Distributed Energy Resources

Analyst outlines alignment of blockchain with “flexible grid” needs

As the power sector undergoes the next phase of its transformation from grid modernization to a “flexible grid,” the requirements of a flexible grid align at least in some measure with the capabilities of blockchain technology, said Scott Clavena, Chairman of Greentech Media.

Clavena made his remarks at Greentech Media’s recent Blockchain in Energy Forum 2019, which was held in New York City in late September.

Blockchain is a form of encrypted digital ledger more commonly identified as the technology behind cryptocurrencies such as Bitcoin.

In his presentation, Clavena said the power sector is entering a new phase of grid evolution, which he referred to as a flexible grid. The flexible grid includes the rise of distribution-level markets, distributed market operations, wholly new models for the utility and decentralized grid balancing responsibilities.

“My feeling is blockchain is best suited to ride the waves already in the ocean,” Clavena said. “Don’t force a new one,” but rather “look at what’s going on in the electricity system and see the trend that we’re in and find where it works within that trend because the trend is gigantic – it is the energy transition.”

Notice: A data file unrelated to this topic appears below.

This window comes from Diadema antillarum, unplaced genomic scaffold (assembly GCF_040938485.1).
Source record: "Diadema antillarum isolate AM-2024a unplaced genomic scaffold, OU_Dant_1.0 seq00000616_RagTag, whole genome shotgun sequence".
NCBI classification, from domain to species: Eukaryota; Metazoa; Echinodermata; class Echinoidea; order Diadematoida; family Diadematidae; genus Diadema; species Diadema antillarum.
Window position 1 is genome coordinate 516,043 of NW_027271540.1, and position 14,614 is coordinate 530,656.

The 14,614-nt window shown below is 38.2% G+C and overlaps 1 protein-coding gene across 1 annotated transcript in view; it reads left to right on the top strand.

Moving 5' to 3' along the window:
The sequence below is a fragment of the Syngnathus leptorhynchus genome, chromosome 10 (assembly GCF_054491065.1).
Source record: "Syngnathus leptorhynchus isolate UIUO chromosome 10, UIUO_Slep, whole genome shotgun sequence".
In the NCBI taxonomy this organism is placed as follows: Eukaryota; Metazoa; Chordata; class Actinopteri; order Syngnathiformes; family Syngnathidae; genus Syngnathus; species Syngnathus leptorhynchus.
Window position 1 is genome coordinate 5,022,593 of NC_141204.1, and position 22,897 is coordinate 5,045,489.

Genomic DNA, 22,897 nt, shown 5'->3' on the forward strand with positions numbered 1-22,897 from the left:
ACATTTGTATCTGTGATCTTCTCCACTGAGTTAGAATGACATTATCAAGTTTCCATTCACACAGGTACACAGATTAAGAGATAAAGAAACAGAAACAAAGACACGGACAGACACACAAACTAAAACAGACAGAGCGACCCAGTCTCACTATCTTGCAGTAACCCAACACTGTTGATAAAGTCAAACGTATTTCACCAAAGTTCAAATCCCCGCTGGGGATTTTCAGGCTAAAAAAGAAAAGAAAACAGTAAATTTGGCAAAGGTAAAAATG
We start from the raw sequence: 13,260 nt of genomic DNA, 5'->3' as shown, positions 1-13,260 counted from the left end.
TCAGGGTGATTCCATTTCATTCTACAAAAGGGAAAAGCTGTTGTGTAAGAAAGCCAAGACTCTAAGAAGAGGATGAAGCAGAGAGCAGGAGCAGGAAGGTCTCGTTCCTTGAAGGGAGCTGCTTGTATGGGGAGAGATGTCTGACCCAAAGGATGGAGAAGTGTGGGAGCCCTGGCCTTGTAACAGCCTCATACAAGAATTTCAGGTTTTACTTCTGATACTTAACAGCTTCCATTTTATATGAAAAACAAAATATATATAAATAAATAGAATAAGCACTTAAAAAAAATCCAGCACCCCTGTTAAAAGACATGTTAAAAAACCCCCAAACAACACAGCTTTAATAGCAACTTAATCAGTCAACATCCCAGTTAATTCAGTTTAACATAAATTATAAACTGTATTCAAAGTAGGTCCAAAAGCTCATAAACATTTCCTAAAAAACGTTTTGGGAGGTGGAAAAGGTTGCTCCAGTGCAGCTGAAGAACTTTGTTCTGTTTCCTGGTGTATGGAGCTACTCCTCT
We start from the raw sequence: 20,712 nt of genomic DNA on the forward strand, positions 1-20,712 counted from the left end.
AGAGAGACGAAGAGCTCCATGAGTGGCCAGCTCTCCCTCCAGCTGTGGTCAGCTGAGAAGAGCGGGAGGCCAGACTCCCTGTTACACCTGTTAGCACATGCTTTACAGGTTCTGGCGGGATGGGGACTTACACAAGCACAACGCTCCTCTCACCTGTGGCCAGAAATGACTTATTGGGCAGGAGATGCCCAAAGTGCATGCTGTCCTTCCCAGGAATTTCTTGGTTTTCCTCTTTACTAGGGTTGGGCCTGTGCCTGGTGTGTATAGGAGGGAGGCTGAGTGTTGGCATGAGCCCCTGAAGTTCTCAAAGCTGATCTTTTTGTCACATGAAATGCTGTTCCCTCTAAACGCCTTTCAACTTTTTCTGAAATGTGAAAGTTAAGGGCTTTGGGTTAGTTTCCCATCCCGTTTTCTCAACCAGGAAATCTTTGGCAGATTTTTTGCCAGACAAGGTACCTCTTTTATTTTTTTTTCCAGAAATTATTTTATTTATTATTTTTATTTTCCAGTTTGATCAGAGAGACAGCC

Clavena said that the trend that is critical for the future of the grid and for the blockchain opportunity is the flexible grid, “that high penetration renewables really ask for a new model for the grid.”

He said that the “piece parts are all in place now. All the market forces are lined up. Solar and wind costs have declined significantly and continue to. Annual energy production continues to grow for wind turbines. There’s just a tremendous amount of renewable energy going into the grid across the world.”

Clavena noted that there is renewable energy that is going on to grids, “all the way from the transmission network down to the customer and that, at its low penetration rates, just requires a modest amount of accommodation and it hasn’t necessarily created a whole new opportunity for ways to operate the grid and technologies deployed to support that.”